Breeding mares for foals this way sure doesn’t sound awesome on paper, either. This is something worth thinking about, I believe, before judging CEM test mare life too harshly.

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I can only speak from my experience, but the facility I have worked with is wonderful. It’s like any other breeding farm. The mares used for testing live out in a happy herd except for when being used, at which time they are brought up to the barn and turned out separately in a paddock. Not much different than when a mare is being used for breeding and might be pulled out of the herd so you can more closely monitor her up to ovulation.

I didn’t know those mares were spayed, I thought they were given PG post-breeding to prevent pregnancy, but maybe I was wrong. I never actually asked. But there are no foals.

Most of the facilities are farms, or annexed parts of vet hospitals that are, for all intents and purposes, their own farm. It isn’t some sterile environment behind concrete and barbed wire. Animals there live normal horsey lives.

Obviously you are not familiar with equine quarantine breeding practices or with equine live cover breeding. The quarantine breeding requirements keep horses from being exposed to equine sexually transmitted diseases, some of which have significant consequences to the health of horses in any given country.

You do seem quite disturbed by the idea live cover breeding, which I find odd, since that’s the manner in which horses naturally reproduce.

It’s OK, really. Nothing terrible is being done to these mares. They aren’t sex slaves. Cooperative , willing mares are required.

Mares who are not “into it” are not used, since they would object to live cover and when mares object, they can and will hurt the unwanted suitor. No one wants that, for any of the horses involved, mare or stallion.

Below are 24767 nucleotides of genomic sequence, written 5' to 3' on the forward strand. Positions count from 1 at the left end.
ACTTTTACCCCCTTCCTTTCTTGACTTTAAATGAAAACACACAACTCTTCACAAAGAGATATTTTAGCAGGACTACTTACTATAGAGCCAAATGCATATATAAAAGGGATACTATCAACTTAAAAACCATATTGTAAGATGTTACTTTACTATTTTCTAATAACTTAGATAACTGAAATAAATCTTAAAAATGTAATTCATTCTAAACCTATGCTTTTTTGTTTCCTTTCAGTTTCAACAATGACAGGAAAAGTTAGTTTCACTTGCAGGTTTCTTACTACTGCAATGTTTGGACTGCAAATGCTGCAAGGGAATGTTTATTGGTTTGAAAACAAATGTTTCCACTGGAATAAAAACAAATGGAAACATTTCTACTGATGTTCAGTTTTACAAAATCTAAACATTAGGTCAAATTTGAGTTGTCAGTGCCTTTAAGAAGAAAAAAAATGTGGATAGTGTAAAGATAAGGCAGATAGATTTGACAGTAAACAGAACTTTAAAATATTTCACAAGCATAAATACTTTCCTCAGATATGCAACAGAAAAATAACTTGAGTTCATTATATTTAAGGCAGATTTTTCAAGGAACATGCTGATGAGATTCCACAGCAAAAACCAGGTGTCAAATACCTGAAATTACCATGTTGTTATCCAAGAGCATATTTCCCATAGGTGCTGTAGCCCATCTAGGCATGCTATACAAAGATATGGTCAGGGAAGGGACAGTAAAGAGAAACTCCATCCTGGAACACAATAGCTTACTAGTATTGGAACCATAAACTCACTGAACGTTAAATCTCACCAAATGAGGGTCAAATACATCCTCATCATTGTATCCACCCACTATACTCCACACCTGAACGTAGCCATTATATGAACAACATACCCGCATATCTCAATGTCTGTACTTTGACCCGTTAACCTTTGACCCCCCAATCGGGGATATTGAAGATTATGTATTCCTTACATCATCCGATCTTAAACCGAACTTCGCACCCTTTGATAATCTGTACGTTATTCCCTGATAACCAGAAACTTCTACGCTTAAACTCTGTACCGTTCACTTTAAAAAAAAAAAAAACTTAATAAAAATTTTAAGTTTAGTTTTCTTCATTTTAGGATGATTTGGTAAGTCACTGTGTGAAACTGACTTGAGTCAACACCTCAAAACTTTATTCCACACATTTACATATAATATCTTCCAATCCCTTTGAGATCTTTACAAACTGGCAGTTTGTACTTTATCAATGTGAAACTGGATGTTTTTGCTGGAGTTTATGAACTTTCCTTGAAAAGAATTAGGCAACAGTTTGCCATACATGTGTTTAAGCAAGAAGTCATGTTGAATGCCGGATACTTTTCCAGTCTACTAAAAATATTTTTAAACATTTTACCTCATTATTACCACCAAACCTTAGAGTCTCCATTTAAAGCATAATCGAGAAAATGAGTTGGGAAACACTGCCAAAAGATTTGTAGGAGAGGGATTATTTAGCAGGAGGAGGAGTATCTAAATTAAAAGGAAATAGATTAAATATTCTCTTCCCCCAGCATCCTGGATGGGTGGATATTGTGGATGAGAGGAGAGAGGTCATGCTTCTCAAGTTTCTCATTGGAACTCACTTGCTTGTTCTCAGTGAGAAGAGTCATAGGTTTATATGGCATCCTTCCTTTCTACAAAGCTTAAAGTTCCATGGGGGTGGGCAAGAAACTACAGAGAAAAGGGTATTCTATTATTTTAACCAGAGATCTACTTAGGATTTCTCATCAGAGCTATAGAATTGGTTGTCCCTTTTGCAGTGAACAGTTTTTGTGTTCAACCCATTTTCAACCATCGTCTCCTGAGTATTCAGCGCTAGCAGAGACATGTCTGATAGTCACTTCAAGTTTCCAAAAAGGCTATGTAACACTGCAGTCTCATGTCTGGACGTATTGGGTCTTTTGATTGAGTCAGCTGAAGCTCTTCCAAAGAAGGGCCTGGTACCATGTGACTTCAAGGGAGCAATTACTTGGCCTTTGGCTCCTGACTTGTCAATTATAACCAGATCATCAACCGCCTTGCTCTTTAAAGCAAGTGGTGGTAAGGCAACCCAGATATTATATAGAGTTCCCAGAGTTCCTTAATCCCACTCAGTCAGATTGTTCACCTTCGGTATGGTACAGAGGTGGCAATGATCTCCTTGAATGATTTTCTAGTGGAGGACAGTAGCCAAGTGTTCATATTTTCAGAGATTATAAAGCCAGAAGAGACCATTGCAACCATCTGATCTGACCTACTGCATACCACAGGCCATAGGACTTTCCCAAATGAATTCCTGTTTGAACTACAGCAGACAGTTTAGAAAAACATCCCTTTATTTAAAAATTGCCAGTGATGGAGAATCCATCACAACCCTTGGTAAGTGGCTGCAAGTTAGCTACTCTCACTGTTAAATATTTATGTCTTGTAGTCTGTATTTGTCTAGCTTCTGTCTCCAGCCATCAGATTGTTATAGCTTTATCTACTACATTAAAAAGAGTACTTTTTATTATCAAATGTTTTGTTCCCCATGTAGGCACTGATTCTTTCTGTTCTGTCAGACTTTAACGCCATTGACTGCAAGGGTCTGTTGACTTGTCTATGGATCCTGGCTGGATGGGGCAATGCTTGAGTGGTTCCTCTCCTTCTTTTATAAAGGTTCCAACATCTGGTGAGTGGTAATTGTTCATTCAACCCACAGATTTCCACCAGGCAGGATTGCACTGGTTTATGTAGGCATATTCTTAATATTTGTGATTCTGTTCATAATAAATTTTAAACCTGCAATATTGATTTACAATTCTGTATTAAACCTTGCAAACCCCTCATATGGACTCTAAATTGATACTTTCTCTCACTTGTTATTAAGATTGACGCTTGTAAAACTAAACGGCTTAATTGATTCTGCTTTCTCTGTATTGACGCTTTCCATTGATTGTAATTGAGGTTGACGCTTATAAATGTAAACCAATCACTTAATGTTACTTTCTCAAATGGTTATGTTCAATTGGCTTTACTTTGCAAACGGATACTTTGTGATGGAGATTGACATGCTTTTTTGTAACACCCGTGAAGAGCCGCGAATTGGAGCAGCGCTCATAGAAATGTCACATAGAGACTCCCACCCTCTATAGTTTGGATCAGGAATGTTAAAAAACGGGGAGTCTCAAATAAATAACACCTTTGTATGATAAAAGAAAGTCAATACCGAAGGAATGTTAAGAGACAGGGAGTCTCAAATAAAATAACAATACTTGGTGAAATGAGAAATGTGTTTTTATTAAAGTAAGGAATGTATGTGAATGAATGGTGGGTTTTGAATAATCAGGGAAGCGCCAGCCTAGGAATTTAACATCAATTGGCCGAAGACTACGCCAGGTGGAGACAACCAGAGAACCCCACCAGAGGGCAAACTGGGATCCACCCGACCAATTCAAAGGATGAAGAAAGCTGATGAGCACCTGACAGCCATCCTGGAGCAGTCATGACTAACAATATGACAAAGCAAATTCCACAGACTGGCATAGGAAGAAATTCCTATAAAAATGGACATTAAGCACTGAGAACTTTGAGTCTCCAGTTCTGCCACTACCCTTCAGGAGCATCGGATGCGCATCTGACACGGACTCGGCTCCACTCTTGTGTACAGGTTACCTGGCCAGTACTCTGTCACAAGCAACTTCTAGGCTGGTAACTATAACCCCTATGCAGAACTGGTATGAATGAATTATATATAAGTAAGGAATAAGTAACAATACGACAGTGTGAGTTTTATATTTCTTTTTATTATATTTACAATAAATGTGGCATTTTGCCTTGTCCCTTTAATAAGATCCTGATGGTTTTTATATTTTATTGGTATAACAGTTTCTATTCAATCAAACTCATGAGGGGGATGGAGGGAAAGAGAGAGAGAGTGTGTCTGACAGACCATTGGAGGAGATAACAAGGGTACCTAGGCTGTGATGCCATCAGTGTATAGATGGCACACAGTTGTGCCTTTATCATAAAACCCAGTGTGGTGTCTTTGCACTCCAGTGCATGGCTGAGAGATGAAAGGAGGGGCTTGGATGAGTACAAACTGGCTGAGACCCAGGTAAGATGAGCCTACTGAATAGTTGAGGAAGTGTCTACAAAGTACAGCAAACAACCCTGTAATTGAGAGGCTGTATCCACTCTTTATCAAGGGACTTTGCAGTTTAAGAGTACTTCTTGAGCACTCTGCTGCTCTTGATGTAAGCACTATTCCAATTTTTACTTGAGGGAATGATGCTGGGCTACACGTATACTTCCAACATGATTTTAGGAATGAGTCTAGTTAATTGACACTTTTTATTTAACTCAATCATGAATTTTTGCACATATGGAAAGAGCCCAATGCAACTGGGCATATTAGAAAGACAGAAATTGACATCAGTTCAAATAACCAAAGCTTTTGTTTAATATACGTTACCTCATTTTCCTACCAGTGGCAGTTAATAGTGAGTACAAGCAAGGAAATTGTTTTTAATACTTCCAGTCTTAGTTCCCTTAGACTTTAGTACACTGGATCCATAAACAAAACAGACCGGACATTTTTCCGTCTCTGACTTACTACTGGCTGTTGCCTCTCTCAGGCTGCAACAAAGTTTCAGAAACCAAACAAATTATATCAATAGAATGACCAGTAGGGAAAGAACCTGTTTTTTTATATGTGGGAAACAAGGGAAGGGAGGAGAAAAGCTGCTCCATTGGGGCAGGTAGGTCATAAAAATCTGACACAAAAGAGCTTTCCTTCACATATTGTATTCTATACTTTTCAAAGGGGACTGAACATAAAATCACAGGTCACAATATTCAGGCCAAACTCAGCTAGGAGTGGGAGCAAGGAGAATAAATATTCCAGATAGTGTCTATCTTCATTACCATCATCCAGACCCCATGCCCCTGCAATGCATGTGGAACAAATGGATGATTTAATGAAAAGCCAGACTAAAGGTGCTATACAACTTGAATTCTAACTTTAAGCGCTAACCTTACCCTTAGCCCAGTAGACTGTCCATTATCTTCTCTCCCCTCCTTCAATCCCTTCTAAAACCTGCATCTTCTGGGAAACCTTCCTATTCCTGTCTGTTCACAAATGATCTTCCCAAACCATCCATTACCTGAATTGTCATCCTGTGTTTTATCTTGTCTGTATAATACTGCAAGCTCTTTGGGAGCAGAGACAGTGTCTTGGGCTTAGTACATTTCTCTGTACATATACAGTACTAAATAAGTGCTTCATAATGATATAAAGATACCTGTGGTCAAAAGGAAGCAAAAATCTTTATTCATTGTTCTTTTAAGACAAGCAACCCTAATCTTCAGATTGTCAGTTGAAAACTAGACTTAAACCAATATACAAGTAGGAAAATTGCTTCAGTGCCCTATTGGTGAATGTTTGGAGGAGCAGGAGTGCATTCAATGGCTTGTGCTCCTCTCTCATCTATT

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Very often, spaying a mare puts her more or less permanently in heat. That’s one of the biggest risks to spaying the ridden horse. It should be a very last resort for any mare having such major heat cycle issues.

There was a thread in here not too long about this very thing - the OP ended up resorting to spaying, after exhausting literally every other option. She ended up donating the mare to a breeding program as a tease mare, because while it did fix her physical discomfort issues, she was always in pretty obvious heat, and really not rideable in that condition.

Ok very interesting.

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This topic is rather timely. I was just reading the Eurodressage article about the lawsuit over Totilas’ frozen semen straws.
I’m curious about this part:
*“In the sales transaction, Schockemöhle did receive 600 straws of semen, as Visser only wanted to keep some (i.e;. 244) for his own breeding at the time. Many of the 600 straws turned out to be infected with the CEM bacteria and were useless. The stallion was treated for the disease in 2011 and his semen had been clean since then.”

Would it be standard practice to test the semen for CEM after collection, or is that not usually done ?

The entire article is here: